Medicaid as a “Persistently Inferior” Form of Health Coverage

How many individuals would knowingly want to enroll in a form of health coverage with “persistently inferior” outcomes? It’s a good question, as a new study released last week suggests that Medicaid provides those persistently inferior outcomes in the nation’s largest state, raising more questions about the program that represents the bulk of the coverage expansion under Obamacare.

What This Study Looked Into

The study, published in the Journal of the American Medical Association Oncology, used a California data registry to compare cancer survival outcomes across multiple forms of insurance and nearly two decades (1997-2014). The study classified patients based on four forms of insurance: Private coverage; Medicare; other public coverage, about three-quarters (74 percent) of whom were Medicaid patients; and the uninsured.

The study examined five-year cancer survival rates for the five most common cancers in California: breast, prostate, lung, colorectal, and melanoma. As the chart demonstrates, the study looked at survival rates over three separate periods (1997-2002, 2003-2008, and 2009-2014) to determine trends over time.

And The Results Were

Overall, the study found “substantial and persistent disparities in survival for patients with either no or other public insurance compared with private insurance for all 5 of the cancer sites examined.” In general, these disparities increased rather than decreased over time: “with few exceptions, survival disparities were largest among those diagnosed during 2009-2014 relative to the two earlier time periods.”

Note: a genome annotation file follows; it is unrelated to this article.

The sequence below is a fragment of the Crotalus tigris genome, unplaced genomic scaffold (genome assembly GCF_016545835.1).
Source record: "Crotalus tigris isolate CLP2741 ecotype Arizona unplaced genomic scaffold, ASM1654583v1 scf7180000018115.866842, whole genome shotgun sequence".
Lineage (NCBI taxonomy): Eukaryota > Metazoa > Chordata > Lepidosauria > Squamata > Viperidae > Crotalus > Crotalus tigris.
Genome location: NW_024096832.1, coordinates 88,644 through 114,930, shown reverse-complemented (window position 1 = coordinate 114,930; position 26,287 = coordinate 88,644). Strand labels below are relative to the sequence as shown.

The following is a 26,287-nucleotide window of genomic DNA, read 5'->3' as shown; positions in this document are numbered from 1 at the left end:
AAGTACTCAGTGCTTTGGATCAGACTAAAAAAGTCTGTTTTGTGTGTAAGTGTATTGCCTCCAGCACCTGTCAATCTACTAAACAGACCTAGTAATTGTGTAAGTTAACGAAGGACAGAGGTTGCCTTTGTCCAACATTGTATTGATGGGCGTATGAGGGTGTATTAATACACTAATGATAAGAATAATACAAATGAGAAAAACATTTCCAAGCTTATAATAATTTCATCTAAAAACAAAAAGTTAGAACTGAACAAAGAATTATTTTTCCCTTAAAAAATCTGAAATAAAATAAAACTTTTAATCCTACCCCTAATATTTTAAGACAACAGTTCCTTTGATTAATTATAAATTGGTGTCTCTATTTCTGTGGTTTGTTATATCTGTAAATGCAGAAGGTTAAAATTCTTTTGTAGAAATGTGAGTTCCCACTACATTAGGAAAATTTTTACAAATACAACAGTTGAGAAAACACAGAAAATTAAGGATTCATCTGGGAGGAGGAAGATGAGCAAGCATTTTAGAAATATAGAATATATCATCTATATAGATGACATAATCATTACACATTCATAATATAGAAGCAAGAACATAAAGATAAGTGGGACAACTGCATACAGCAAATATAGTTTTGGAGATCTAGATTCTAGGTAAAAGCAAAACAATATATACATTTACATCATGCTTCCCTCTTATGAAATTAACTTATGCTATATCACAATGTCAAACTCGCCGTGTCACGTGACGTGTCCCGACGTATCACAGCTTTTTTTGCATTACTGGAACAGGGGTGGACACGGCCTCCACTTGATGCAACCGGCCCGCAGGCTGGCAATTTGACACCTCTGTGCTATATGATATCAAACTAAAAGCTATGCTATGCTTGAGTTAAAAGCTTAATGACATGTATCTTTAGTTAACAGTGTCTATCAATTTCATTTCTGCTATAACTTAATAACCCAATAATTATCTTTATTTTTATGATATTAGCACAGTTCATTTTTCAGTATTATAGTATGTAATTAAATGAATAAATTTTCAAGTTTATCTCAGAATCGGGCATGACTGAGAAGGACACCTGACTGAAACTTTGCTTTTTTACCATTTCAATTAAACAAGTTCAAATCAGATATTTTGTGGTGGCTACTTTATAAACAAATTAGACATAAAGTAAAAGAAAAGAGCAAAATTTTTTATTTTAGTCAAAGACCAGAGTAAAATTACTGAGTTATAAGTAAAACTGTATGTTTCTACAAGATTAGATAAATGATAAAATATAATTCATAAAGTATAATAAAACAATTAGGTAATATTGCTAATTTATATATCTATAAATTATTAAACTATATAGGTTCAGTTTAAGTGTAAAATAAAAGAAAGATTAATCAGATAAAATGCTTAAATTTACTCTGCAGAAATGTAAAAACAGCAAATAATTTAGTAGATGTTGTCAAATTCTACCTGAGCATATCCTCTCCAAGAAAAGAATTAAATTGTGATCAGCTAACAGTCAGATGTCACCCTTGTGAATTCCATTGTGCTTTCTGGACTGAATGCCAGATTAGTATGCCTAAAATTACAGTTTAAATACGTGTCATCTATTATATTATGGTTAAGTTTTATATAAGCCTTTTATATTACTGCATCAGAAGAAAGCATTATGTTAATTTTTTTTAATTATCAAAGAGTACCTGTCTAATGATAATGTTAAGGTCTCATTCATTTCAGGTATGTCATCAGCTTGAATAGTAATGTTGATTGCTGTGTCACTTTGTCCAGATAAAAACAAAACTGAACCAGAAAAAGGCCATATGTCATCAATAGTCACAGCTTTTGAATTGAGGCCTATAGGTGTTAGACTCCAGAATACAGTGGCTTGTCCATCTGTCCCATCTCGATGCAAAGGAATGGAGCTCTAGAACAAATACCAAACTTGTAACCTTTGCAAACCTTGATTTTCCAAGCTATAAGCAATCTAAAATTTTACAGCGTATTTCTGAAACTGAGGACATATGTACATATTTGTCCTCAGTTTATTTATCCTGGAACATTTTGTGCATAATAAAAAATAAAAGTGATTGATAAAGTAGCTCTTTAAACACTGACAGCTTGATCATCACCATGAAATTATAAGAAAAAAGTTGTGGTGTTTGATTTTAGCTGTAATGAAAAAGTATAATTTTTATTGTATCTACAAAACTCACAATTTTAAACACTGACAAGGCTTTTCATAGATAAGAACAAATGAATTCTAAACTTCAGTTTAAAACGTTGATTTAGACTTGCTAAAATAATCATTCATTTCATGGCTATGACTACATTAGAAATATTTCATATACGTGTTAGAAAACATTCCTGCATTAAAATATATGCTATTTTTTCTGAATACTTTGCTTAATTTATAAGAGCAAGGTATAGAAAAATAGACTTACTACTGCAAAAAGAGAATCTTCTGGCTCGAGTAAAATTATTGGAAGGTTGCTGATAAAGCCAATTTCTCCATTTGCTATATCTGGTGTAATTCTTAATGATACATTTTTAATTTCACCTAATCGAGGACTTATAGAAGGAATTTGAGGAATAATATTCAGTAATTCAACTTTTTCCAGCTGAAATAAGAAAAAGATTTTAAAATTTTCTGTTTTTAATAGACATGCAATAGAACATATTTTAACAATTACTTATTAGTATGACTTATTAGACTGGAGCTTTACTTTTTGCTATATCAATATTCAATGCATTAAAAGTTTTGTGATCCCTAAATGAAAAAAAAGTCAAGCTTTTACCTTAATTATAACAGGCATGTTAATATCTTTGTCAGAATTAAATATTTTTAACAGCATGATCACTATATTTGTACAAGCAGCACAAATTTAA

As to whether patients with Medicaid coverage suffered worse health outcomes than the uninsured, the study provided a decidedly mixed verdict:

Our findings suggest that, while survival falls short of that achieved by patients with private insurance, public insurance such as Medicaid does confer a survival benefit over no insurance for breast, prostate, and lung cancer. However, there was little or no benefit of public insurance over no insurance for colorectal cancer or melanoma, and the lack of improvement in survival is a concern. These findings suggest that the health care provided to publically [sic] insured patients with cancer in California is not adequately meeting their needs.

Overall, the authors concluded that Medicaid provided “persistently inferior survival” outcomes for cancer patients—far from a ringing endorsement.

Why This Medicaid Study Matters

To be fair, the study’s harsh conclusions could stem in part from circumstances determined by the state the researchers studied. While Medicaid programs generally offer physicians low reimbursement rates, California has a reputation for notoriously stingy payments.

That said, the results certainly do not provide much encouragement to the many people newly enrolled in Medicaid as a result of Obamacare. While enrollment in Medicaid has exploded under the law, the program’s health outcomes leave much to be desired. Beneficiaries may sign up for Medicaid because the program offers few out-of-pocket costs to them, but to borrow the old phrase, they may be getting exactly what they paid for.

This post was originally published at The Federalist.